The problems at the Langston Community Library go well beyond uncollected fines.
The Langston Community Library is unique among D.C. Public Library branches: It doesn’t have to deal with the DCPL’s antiquated computer system. That’s because the library has no computer system at all.
A small outlet with a few thousand books, the branch on Benning Road NE hasn’t collected fines for almost two years, which is how long its computers—two for the staff and two for public use—have been down.
Library technician DuAnn Gaston, a 30-year veteran of the DCPL, says the staff is forced to track circulation the old-fashioned way, logging each borrowed and returned item with paper and pencil. Fines are tracked the same way, but collecting them has understandably not been a high priority. If Gaston wants to process a fine, she must take the books to another library, enter the information into its computer, compute the fine, mark that it’s been paid, and then clear the fine.
“That’s a lot of work,” says Gaston. “If we had our computers up and running, it would be so much easier.”
If a patron wants a library card, Gaston is forced to send them to another branch. Langston lost its network access when DCPL switched telephone providers in August 2004, and DCPL has been unable to reestablish the connection. “We have called, we have e-mailed, but we just don’t know [what’s going on],” says Pat Pasqual, head of targeted and outreach services.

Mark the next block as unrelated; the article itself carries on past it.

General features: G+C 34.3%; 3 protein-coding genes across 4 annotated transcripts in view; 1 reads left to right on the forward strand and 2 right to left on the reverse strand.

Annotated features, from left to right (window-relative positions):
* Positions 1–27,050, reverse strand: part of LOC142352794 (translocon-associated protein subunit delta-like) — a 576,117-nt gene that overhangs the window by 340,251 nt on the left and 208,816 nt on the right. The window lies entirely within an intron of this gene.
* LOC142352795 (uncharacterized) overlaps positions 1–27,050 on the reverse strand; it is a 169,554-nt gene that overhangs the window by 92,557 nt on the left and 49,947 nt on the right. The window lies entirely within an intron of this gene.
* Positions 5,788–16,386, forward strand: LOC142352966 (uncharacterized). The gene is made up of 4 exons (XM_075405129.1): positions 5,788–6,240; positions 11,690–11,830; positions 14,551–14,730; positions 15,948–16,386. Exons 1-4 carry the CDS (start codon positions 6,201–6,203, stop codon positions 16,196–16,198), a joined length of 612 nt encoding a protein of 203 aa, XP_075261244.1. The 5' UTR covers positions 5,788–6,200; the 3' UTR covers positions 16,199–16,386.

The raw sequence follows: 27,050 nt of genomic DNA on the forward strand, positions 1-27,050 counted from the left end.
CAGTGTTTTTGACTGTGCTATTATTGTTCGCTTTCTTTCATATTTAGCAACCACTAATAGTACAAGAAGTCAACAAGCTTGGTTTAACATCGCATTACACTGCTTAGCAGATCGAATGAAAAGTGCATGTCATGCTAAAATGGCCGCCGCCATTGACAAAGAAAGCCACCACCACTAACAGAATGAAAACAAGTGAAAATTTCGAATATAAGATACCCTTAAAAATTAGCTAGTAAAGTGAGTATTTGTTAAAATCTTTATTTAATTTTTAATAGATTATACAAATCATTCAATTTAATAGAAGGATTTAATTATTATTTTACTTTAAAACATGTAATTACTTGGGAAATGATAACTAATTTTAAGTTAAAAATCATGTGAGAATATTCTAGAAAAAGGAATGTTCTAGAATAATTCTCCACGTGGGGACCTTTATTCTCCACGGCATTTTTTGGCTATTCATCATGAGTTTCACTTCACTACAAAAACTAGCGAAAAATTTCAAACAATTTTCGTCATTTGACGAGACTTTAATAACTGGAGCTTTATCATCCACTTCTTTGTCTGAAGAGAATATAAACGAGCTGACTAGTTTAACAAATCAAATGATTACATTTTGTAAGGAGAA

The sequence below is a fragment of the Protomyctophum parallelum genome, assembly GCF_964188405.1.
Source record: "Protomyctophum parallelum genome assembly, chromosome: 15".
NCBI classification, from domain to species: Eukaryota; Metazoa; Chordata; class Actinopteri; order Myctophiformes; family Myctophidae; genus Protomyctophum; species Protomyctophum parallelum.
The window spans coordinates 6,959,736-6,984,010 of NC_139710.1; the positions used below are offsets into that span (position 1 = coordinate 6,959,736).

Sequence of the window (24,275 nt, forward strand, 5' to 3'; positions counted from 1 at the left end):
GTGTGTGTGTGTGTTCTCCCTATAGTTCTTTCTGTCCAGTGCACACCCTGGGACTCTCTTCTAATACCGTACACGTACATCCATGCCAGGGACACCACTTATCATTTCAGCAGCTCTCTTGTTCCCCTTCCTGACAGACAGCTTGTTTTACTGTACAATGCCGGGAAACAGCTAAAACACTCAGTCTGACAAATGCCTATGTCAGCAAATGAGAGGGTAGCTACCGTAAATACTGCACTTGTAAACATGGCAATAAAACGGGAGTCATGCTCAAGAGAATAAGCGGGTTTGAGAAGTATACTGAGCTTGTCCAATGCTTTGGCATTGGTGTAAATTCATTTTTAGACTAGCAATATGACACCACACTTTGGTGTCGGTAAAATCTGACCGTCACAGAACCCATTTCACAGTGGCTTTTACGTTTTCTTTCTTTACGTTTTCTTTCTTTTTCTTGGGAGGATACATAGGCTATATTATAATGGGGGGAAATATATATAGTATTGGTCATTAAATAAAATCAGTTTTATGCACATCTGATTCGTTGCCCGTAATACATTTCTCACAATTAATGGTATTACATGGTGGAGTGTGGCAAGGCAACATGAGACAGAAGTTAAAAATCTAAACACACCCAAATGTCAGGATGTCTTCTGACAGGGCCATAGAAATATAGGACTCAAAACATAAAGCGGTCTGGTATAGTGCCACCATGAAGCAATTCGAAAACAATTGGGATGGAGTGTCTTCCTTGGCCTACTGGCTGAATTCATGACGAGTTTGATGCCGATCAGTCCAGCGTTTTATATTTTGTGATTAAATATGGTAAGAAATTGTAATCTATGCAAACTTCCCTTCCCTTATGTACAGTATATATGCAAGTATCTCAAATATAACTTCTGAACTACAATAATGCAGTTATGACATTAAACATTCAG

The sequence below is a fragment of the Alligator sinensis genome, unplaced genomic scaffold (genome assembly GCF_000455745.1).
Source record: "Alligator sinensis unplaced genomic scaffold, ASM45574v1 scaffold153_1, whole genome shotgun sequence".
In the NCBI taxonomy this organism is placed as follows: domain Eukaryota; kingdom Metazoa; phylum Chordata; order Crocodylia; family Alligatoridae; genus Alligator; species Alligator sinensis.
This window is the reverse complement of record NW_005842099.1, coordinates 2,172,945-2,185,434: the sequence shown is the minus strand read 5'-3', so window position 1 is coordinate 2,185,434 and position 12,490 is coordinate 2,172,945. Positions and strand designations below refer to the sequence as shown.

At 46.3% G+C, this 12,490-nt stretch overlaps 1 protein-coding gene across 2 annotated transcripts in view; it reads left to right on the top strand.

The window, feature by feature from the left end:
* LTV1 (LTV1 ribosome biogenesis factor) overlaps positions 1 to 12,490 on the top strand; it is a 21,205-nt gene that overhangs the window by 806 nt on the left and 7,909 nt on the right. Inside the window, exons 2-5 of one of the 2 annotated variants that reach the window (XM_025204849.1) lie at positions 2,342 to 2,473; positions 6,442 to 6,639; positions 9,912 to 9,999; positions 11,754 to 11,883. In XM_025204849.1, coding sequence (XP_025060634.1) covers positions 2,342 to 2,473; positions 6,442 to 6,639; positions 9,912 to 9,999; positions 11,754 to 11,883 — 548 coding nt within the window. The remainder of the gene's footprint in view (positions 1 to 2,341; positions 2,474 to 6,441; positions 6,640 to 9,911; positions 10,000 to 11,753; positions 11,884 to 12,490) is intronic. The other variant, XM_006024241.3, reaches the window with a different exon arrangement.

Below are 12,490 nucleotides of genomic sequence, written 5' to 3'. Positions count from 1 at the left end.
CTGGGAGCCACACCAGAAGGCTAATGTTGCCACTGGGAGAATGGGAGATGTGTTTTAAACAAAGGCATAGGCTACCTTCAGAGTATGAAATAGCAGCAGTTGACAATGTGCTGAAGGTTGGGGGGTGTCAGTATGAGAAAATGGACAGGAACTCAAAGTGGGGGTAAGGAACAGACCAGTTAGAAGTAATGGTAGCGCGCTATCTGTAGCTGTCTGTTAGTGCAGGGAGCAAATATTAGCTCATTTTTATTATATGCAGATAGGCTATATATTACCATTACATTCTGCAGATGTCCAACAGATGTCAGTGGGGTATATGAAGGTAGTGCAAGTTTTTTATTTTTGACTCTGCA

The loss of the computers hasn’t crippled just librarians. The DCPL expected the Langston branch to handle displaced patrons from the nearby Benning Road branch that has been closed for renovations for more than a year. But once those patrons saw that the computers were down, Gaston says, they stopped coming.
Numerous calls to the mayor’s office, interim library director Francis Buckley Jr., and the DCPL information-technology department have been unproductive. All Gaston has been told is that the building has a wiring problem.
“But it’s going on two years, so if that was the case, and they know what’s going on, then what’s the holdup?” says Gaston. “That’s what I’ve been facing for almost two years. So when people come in and want to fuss about the computers not working, I tell them to call someone and don’t fuss at me, because I’m not in charge of it.” —Huan Hsu